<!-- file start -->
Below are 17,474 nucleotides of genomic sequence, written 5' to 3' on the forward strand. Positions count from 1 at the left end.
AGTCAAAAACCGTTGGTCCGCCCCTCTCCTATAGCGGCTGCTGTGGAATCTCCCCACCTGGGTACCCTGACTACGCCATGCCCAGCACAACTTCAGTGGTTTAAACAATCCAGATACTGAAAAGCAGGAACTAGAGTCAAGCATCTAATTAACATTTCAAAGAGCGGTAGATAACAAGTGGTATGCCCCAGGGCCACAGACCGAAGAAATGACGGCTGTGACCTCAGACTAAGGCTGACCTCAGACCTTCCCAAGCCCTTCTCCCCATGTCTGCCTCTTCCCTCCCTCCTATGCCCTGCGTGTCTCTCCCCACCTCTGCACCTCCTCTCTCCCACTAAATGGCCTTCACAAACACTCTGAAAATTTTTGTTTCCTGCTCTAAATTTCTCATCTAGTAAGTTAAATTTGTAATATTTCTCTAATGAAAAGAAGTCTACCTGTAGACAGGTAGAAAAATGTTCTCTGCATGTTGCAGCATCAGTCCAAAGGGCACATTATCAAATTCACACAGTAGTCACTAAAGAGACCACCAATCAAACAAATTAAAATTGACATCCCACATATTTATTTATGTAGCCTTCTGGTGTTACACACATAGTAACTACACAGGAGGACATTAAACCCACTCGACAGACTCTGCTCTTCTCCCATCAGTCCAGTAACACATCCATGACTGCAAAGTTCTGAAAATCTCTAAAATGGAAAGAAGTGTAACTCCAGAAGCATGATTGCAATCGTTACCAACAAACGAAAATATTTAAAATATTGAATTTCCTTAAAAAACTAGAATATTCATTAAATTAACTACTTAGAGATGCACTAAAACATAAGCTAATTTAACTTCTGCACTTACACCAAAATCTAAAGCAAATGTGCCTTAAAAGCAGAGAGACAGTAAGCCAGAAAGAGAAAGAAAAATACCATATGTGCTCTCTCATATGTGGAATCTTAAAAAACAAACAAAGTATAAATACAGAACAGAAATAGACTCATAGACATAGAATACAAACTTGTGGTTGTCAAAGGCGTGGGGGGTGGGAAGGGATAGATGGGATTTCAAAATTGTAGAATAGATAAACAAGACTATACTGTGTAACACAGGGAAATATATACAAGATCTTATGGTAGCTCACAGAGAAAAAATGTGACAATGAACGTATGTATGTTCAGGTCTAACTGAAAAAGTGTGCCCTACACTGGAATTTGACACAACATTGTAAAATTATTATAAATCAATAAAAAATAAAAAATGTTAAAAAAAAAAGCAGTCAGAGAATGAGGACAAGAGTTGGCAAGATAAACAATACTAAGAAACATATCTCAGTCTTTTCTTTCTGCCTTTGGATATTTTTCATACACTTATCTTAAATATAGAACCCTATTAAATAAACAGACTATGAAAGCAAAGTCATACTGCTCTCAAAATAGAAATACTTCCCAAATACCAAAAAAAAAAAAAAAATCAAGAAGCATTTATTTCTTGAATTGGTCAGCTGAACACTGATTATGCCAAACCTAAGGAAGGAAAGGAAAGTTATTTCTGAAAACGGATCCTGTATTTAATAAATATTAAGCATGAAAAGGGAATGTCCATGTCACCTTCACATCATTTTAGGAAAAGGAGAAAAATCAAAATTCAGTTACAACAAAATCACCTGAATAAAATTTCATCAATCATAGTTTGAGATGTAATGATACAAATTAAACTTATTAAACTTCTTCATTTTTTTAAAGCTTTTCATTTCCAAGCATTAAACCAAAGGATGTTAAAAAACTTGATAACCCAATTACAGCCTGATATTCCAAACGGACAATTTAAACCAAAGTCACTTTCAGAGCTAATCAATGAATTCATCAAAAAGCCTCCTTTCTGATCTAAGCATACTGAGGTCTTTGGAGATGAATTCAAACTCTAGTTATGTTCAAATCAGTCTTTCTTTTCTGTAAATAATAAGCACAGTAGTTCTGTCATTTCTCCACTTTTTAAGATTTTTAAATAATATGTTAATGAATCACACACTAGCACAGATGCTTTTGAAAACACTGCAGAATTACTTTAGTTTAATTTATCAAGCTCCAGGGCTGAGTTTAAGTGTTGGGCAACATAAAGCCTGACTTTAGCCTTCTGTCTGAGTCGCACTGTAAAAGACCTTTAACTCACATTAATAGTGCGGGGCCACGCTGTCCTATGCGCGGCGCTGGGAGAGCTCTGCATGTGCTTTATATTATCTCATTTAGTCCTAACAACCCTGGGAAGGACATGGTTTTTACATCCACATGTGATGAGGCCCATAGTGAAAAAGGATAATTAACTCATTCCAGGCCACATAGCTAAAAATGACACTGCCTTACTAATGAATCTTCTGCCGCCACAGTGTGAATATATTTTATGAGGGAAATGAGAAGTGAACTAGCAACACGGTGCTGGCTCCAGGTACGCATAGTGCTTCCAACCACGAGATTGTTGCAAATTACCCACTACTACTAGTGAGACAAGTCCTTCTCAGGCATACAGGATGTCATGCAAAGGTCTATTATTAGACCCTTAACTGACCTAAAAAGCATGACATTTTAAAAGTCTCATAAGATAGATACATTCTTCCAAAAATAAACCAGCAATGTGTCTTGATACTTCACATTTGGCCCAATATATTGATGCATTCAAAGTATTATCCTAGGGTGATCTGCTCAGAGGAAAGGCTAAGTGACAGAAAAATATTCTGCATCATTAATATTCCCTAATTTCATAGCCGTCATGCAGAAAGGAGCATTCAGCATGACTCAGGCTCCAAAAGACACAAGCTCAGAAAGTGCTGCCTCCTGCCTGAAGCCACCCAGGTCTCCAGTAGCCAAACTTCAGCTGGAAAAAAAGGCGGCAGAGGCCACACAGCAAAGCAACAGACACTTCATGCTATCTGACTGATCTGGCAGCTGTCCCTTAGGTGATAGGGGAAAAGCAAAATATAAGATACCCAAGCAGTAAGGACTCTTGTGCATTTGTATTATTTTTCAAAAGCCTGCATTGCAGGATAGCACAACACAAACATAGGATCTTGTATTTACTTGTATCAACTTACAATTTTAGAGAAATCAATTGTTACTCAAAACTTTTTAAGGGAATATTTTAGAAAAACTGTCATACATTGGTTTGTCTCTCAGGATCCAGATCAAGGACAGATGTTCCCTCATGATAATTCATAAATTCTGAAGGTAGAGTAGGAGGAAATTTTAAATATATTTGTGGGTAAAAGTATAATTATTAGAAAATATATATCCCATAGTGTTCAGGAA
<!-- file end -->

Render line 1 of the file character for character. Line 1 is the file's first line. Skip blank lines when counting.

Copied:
Below are 17,474 nucleotides of genomic sequence, written 5' to 3' on the forward strand. Positions count from 1 at the left end.